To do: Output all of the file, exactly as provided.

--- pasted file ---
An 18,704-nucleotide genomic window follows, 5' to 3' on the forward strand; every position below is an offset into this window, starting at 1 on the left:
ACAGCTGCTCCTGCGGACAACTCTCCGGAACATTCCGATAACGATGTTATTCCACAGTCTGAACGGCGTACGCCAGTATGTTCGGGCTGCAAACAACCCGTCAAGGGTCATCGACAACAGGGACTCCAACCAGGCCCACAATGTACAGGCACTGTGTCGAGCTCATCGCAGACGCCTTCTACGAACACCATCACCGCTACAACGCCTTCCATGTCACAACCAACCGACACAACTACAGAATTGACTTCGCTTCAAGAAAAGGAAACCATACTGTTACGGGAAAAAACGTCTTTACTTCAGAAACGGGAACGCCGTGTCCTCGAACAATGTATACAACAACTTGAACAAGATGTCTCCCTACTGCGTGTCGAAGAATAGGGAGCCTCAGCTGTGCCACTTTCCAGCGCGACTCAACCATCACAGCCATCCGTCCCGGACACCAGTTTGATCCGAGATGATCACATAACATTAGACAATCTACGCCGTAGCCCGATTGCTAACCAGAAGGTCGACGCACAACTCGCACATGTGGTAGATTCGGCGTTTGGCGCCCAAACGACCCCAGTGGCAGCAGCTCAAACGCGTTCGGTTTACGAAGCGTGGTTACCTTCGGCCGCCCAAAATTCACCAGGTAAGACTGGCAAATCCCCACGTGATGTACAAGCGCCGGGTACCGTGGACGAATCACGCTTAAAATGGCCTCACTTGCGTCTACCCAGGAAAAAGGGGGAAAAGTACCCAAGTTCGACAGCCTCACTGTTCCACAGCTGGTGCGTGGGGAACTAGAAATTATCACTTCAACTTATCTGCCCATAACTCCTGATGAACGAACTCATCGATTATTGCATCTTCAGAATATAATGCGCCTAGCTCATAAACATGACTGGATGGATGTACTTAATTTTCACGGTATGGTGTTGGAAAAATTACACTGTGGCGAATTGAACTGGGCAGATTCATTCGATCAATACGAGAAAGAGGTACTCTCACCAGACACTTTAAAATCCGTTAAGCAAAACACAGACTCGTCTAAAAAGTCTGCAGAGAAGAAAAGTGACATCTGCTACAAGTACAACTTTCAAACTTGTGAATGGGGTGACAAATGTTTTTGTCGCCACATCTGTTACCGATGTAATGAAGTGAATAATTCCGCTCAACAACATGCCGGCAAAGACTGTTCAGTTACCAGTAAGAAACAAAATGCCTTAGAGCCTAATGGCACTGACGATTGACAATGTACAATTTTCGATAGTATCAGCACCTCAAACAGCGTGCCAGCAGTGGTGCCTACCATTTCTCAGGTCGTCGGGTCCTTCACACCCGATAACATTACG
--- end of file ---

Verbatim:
An 18,704-nucleotide genomic window follows, 5' to 3' on the forward strand; every position below is an offset into this window, starting at 1 on the left:
ACAGCTGCTCCTGCGGACAACTCTCCGGAACATTCCGATAACGATGTTATTCCACAGTCTGAACGGCGTACGCCAGTATGTTCGGGCTGCAAACAACCCGTCAAGGGTCATCGACAACAGGGACTCCAACCAGGCCCACAATGTACAGGCACTGTGTCGAGCTCATCGCAGACGCCTTCTACGAACACCATCACCGCTACAACGCCTTCCATGTCACAACCAACCGACACAACTACAGAATTGACTTCGCTTCAAGAAAAGGAAACCATACTGTTACGGGAAAAAACGTCTTTACTTCAGAAACGGGAACGCCGTGTCCTCGAACAATGTATACAACAACTTGAACAAGATGTCTCCCTACTGCGTGTCGAAGAATAGGGAGCCTCAGCTGTGCCACTTTCCAGCGCGACTCAACCATCACAGCCATCCGTCCCGGACACCAGTTTGATCCGAGATGATCACATAACATTAGACAATCTACGCCGTAGCCCGATTGCTAACCAGAAGGTCGACGCACAACTCGCACATGTGGTAGATTCGGCGTTTGGCGCCCAAACGACCCCAGTGGCAGCAGCTCAAACGCGTTCGGTTTACGAAGCGTGGTTACCTTCGGCCGCCCAAAATTCACCAGGTAAGACTGGCAAATCCCCACGTGATGTACAAGCGCCGGGTACCGTGGACGAATCACGCTTAAAATGGCCTCACTTGCGTCTACCCAGGAAAAAGGGGGAAAAGTACCCAAGTTCGACAGCCTCACTGTTCCACAGCTGGTGCGTGGGGAACTAGAAATTATCACTTCAACTTATCTGCCCATAACTCCTGATGAACGAACTCATCGATTATTGCATCTTCAGAATATAATGCGCCTAGCTCATAAACATGACTGGATGGATGTACTTAATTTTCACGGTATGGTGTTGGAAAAATTACACTGTGGCGAATTGAACTGGGCAGATTCATTCGATCAATACGAGAAAGAGGTACTCTCACCAGACACTTTAAAATCCGTTAAGCAAAACACAGACTCGTCTAAAAAGTCTGCAGAGAAGAAAAGTGACATCTGCTACAAGTACAACTTTCAAACTTGTGAATGGGGTGACAAATGTTTTTGTCGCCACATCTGTTACCGATGTAATGAAGTGAATAATTCCGCTCAACAACATGCCGGCAAAGACTGTTCAGTTACCAGTAAGAAACAAAATGCCTTAGAGCCTAATGGCACTGACGATTGACAATGTACAATTTTCGATAGTATCAGCACCTCAAACAGCGTGCCAGCAGTGGTGCCTACCATTTCTCAGGTCGTCGGGTCCTTCACACCCGATAACATTACG